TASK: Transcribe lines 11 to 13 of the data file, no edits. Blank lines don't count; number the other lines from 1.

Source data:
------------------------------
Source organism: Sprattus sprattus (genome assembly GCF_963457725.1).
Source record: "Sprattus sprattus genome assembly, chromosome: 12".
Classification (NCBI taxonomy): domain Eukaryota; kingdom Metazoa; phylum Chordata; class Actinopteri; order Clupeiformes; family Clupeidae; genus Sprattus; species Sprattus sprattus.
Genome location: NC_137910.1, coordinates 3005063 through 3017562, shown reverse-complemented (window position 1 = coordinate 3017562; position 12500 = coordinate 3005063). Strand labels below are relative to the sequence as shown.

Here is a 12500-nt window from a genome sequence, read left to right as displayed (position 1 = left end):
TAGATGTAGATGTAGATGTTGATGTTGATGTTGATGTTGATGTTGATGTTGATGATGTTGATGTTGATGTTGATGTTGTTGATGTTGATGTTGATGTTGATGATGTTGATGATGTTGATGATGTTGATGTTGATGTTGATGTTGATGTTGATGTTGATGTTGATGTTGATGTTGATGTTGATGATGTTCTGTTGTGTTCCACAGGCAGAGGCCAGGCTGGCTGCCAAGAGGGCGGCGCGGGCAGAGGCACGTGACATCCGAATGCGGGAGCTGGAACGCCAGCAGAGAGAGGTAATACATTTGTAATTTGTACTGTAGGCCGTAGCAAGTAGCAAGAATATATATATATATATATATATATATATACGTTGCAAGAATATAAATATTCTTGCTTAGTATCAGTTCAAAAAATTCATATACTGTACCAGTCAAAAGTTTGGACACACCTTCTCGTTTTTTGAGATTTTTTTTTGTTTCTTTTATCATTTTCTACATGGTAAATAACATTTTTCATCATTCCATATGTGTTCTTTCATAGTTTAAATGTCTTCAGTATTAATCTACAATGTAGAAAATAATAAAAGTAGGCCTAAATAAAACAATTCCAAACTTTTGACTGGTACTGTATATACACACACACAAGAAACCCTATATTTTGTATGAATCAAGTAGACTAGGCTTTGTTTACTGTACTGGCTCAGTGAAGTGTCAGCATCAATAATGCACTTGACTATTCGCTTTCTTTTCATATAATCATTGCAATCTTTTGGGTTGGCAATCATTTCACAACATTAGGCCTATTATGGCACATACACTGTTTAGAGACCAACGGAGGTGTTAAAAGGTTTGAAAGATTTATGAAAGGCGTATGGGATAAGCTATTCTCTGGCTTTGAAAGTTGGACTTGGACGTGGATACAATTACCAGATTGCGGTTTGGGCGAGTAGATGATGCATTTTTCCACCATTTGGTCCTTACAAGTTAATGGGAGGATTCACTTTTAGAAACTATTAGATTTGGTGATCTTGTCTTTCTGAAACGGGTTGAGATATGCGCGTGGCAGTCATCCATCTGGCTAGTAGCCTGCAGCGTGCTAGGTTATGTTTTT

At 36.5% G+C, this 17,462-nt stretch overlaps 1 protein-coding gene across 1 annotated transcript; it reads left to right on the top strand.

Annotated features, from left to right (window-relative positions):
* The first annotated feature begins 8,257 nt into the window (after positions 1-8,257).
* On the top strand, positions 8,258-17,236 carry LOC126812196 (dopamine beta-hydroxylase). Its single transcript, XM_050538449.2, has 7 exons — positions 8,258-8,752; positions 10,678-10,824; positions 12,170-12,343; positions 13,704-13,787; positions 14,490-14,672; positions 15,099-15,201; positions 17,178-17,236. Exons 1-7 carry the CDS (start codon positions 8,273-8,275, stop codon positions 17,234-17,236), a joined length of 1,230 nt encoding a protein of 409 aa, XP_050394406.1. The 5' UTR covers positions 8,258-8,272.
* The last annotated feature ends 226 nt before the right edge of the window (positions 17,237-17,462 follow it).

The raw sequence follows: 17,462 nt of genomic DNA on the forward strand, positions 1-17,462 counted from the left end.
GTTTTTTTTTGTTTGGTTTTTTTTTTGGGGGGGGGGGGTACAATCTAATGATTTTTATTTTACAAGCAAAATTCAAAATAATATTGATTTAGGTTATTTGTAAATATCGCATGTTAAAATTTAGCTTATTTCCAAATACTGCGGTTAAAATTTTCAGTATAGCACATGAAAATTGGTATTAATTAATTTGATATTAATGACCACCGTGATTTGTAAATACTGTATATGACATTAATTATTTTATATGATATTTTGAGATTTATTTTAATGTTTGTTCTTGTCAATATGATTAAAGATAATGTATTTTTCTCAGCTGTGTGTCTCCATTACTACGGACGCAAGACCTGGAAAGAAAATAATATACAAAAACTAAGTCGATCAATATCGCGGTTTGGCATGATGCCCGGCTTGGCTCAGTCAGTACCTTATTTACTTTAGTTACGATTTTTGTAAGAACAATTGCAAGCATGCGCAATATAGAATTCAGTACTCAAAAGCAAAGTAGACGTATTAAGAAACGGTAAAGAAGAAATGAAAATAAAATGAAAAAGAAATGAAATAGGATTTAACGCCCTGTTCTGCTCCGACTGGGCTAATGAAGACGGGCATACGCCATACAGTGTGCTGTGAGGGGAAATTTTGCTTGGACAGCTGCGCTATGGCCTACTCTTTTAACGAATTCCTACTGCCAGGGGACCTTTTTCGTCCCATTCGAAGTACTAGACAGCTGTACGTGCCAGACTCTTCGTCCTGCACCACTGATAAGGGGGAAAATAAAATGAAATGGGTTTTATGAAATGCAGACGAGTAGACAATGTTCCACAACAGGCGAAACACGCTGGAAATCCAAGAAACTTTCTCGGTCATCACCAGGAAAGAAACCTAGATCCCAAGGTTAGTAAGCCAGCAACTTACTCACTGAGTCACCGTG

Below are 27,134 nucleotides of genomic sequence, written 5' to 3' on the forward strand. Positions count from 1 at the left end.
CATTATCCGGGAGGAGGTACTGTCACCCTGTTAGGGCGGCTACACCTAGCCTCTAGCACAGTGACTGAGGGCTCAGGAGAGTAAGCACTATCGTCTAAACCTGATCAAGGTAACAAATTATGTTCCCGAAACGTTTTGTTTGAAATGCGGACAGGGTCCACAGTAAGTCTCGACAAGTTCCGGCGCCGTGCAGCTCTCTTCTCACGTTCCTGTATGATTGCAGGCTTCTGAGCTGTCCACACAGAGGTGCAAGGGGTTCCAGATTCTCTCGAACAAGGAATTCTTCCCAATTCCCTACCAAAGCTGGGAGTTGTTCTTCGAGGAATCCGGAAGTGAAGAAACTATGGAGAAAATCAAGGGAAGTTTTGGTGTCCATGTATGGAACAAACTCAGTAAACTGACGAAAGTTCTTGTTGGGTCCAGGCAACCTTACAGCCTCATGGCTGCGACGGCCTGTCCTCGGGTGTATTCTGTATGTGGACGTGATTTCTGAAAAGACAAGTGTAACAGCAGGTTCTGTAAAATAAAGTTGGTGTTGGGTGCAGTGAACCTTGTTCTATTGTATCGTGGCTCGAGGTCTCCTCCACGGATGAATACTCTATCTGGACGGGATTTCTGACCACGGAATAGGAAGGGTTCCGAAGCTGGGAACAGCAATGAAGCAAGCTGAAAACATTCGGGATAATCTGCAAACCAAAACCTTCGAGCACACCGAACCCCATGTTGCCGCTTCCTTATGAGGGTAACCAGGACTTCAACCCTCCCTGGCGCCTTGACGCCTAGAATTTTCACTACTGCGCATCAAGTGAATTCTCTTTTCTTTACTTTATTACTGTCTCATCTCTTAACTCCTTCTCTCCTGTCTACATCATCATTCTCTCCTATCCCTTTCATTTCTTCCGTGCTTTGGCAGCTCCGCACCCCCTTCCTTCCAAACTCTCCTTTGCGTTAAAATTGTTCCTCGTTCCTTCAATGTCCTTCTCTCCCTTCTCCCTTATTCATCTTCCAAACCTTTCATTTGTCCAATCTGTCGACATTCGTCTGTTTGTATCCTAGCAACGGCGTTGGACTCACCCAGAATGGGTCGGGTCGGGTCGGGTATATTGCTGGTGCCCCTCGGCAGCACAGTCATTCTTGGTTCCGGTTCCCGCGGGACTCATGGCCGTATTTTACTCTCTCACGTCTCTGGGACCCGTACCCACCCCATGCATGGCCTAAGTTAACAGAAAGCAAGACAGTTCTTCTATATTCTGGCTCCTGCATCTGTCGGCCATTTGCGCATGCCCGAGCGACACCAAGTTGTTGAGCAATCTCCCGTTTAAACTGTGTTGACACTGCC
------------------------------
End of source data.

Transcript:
* The last annotated feature ends 226 nt before the right edge of the window (positions 17,237-17,462 follow it).

The raw sequence follows: 17,462 nt of genomic DNA on the forward strand, positions 1-17,462 counted from the left end.
GTTTTTTTTTGTTTGGTTTTTTTTTTGGGGGGGGGGGGTACAATCTAATGATTTTTATTTTACAAGCAAAATTCAAAATAATATTGATTTAGGTTATTTGTAAATATCGCATGTTAAAATTTAGCTTATTTCCAAATACTGCGGTTAAAATTTTCAGTATAGCACATGAAAATTGGTATTAATTAATTTGATATTAATGACCACCGTGATTTGTAAATACTGTATATGACATTAATTATTTTATATGATATTTTGAGATTTATTTTAATGTTTGTTCTTGTCAATATGATTAAAGATAATGTATTTTTCTCAGCTGTGTGTCTCCATTACTACGGACGCAAGACCTGGAAAGAAAATAATATACAAAAACTAAGTCGATCAATATCGCGGTTTGGCATGATGCCCGGCTTGGCTCAGTCAGTACCTTATTTACTTTAGTTACGATTTTTGTAAGAACAATTGCAAGCATGCGCAATATAGAATTCAGTACTCAAAAGCAAAGTAGACGTATTAAGAAACGGTAAAGAAGAAATGAAAATAAAATGAAAAAGAAATGAAATAGGATTTAACGCCCTGTTCTGCTCCGACTGGGCTAATGAAGACGGGCATACGCCATACAGTGTGCTGTGAGGGGAAATTTTGCTTGGACAGCTGCGCTATGGCCTACTCTTTTAACGAATTCCTACTGCCAGGGGACCTTTTTCGTCCCATTCGAAGTACTAGACAGCTGTACGTGCCAGACTCTTCGTCCTGCACCACTGATAAGGGGGAAAATAAAATGAAATGGGTTTTATGAAATGCAGACGAGTAGACAATGTTCCACAACAGGCGAAACACGCTGGAAATCCAAGAAACTTTCTCGGTCATCACCAGGAAAGAAACCTAGATCCCAAGGTTAGTAAGCCAGCAACTTACTCACTGAGTCACCGTG